Newswise — A review of studies projecting the impact of climate change on air quality, including effects on morbidity and mortality, indicates that adverse health effects will likely rise with changes in pollutant creation, transport, dispersion, and deposition. However, reducing greenhouse gas emissions could go far in mitigating adverse effects. These findings appear in the November 2008 issue of the peer-reviewed journal, Environmental Health Perspectives (EHP).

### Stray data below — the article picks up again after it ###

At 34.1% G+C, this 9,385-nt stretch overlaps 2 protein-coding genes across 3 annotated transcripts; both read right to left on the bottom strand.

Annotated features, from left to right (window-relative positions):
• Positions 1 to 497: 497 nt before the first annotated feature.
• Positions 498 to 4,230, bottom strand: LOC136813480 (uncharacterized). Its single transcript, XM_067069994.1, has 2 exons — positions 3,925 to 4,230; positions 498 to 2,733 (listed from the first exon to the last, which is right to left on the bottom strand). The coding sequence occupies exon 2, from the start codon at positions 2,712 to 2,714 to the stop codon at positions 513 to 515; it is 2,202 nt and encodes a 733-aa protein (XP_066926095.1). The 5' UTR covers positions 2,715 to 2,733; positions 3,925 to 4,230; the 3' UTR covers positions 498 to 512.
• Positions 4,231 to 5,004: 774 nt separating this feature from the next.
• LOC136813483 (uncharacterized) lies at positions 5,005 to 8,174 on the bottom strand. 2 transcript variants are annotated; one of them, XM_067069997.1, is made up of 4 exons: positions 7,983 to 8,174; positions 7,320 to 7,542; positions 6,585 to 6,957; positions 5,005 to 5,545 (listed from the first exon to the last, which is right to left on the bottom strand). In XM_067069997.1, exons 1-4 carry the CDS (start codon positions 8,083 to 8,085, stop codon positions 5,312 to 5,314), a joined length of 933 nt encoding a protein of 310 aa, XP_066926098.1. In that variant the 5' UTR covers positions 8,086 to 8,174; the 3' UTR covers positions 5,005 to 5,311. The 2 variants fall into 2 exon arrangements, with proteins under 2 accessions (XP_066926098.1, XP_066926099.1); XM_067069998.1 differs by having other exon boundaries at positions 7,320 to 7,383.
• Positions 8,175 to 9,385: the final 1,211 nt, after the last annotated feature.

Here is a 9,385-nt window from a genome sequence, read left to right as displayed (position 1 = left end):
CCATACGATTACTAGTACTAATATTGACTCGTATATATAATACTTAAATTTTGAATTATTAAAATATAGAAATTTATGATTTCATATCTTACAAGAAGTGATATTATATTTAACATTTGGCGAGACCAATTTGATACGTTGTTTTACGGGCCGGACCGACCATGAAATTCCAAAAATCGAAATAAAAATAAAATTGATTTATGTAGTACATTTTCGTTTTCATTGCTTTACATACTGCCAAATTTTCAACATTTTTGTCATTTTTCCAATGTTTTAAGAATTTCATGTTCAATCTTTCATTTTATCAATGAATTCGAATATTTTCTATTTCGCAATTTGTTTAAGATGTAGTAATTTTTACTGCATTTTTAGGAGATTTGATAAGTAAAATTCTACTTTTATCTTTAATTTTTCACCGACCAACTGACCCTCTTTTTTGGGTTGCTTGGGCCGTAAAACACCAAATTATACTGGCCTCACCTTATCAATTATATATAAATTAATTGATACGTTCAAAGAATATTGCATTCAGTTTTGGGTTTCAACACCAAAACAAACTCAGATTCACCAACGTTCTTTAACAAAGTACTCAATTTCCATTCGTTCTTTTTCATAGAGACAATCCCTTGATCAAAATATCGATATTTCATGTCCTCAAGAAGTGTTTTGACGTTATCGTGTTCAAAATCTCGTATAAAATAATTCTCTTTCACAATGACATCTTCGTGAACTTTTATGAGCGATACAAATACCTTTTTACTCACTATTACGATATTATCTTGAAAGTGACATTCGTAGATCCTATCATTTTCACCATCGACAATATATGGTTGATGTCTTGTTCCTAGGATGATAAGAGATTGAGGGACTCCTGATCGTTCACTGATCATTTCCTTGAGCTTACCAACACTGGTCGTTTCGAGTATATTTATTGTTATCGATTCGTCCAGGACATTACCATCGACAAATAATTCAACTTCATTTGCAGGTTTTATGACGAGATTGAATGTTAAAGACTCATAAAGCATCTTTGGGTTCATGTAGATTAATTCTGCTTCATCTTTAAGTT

Worldwide, 800,000 deaths and 7.9 million disability-adjusted life-years lost from respiratory problems, lung disease, and cancer were attributed to urban air pollution in 2000, according to the World Health Organization.
Ground-level ozone is a known pulmonary irritant that affects the respiratory mucous membranes, other lung tissues, and respiratory function. Exposure to elevated concentrations of ozone is associated with increased hospital admissions for pneumonia, chronic obstructive pulmonary disease, asthma, allergic rhinitis, and other respiratory diseases, and with premature mortality.